Druidstone: The Secret of the Menhir Forest Review

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Eschalon: Book II

Release Date:2019-05-15
Buy this Game: Amazon ebay

The same can be said about Druidstone's skills and items. Both of them are represented by cards. Mind you, there are no card mechanics of any kind in the game. The icons just happen to look that way, and that also reinforces Druidstone's mobile game feel. Which is a bit baffling, because the game doesn't play like a mobile game, and its UI is well-crafted and responsive.

And when it comes to Druidstone's story, the game sort of just throws you into the thick of things and expects you to figure out who's who and what's going on as you go. You're given next to no introduction and no reason to care about the characters or their journey. Eventually you figure out that there's a forest that's being corrupted, a Warden who has to protect it but can't figure out why, a mysterious and powerful evil Sorceress whose mystery is only exceeded by her power, and a bunch of druids who stand between the Sorceress and her evil plans.

As the game progresses, the story takes quite a few turns, but never really starts to make sense. Plenty of story threads go absolutely nowhere. The evil Sorceress who is supposed to be the antagonist is absent for most of the game, and in the few instances where she appears on screen, it's fairly obvious she has some split personality thing going on, but that's pretty much all you ever learn about her. The game does a very poor job of explaining things to you, and as a result it's very hard to care about anything that happens, especially since you play the part of a passive observer throughout it all, without having a say in anything. And while the bits and pieces of dialogue you get between missions are generally well-written and your characters are fairly likable, you don't spend enough time with them to start caring.

Going back to the topic of consistency, one of the characters you encounter on your journey is a Wild West bounty hunter for some reason. Your fourth party member is a Japanese ninja spirit from another world. And pretty much every lore-related question you may have while playing the game never gets an answer.

With that in mind, the fact that the game ends with you rebooting the universe and fighting a space and time-eating demon that was the Sorceress' alter ego all this time without being foreshadowed once, doesn't even manage to raise an eyebrow despite the fact that an hour ago you thought you were playing a game about saving a forest from some nefarious evil-doers. At that point you just shrug and roll with it.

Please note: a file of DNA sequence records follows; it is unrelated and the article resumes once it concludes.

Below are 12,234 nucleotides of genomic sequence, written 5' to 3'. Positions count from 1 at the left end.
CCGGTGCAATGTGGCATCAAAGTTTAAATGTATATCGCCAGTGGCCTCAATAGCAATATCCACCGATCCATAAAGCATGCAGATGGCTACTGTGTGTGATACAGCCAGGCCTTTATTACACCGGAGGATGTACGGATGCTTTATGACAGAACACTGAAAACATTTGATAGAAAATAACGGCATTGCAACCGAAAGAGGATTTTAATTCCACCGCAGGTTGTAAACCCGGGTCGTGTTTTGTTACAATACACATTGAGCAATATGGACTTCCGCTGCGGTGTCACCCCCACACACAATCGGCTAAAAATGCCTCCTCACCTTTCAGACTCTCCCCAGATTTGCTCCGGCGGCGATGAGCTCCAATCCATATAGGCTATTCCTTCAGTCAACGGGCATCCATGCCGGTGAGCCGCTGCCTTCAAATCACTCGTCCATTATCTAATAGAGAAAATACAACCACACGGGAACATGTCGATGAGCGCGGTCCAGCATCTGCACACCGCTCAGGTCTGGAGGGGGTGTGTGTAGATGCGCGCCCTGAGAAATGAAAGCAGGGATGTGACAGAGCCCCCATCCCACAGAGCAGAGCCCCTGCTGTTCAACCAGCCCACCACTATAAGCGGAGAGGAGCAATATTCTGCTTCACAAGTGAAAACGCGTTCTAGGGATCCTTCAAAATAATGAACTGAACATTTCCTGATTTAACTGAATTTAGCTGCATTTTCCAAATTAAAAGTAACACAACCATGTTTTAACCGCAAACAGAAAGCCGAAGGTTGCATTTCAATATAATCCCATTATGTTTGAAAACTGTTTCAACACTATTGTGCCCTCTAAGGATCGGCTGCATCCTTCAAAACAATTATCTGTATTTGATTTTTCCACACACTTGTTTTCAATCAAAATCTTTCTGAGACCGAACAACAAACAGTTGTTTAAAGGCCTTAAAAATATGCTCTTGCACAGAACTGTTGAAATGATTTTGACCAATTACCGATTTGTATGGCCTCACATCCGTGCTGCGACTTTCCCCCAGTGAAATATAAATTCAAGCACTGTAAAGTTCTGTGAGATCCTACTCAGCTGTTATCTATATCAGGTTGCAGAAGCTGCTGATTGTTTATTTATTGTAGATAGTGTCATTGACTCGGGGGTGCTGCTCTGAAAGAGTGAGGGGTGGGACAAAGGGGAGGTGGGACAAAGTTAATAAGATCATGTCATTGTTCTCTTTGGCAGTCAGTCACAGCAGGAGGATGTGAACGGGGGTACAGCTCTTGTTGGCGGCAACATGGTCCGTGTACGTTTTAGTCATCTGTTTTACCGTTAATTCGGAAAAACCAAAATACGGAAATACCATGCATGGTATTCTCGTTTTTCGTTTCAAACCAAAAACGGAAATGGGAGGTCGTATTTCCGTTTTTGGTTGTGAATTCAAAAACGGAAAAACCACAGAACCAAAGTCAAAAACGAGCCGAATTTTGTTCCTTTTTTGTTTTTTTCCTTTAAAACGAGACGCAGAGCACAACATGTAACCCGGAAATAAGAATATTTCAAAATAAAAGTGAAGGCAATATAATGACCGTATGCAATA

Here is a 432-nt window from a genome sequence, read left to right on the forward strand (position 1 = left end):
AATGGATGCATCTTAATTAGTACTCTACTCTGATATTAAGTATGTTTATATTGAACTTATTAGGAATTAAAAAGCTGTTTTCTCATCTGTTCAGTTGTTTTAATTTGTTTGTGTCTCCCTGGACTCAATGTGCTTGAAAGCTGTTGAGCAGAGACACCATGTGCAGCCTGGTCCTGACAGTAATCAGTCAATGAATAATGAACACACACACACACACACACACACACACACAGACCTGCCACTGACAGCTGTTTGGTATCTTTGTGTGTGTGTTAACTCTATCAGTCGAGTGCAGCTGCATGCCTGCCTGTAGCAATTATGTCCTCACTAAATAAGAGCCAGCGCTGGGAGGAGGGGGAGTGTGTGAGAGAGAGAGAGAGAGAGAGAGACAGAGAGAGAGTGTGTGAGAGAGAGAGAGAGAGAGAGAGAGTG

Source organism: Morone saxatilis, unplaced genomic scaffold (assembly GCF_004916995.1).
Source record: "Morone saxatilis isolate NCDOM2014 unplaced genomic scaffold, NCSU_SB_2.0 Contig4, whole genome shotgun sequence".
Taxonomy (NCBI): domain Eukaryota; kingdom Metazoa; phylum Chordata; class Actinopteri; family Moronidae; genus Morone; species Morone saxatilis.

Thankfully, all this madness happens within the span of 12-15 hours of playtime, and as such things don't get a chance to become stale or infuriating enough for you to quit in frustration. And I guess, we can consider that a plus.

Technical Information

The game ran very well and took mere moments to load. I didn't encounter any bugs and can't remember any blatant typos. The game did crash on me once, which forced me to replay a fairly lengthy level.

Which brings us to Druidstone biggest technical flaw - its save system. I don't see a single good reason for this game not to let you save at will. With how annoying it is to repeat literally the same steps while replaying missions, and with the possibility of the game crashing on you, letting you save your progress, or at the very least giving you checkpoints, seems like the obvious choice.

Furthermore, every time the game autosaves, it creates a new save file, which left me with 76 of them by the time I finished my playthrough.

Another thing to mention here is that the developers intend to add a level editor to the game in a future update, and that should allow you to extend your playtime by playing through some user-created missions.

Conclusion

In the end, I was not a big fan of Druidstone, but I'm also not unsatisfied with the time I spent with the game, either. It's a relatively short experience that can surprise you with some tactical challenges that are wrapped within a pleasing set of aesthetics and surrounded by a rousing soundtrack. However, if you're looking for deep RPG mechanics or an engaging - or at the very least coherent - story, you'll probably end up disappointed.

I really wish the developers had a better idea of what they wanted this game to be, because we continue to see release after release chasing the Legend of Grimrock formula and falling short. I doubt Druidstone will invoke the same level of copycat activity, and I can only hope that will lead to the team returning to its roots and blowing us away yet again.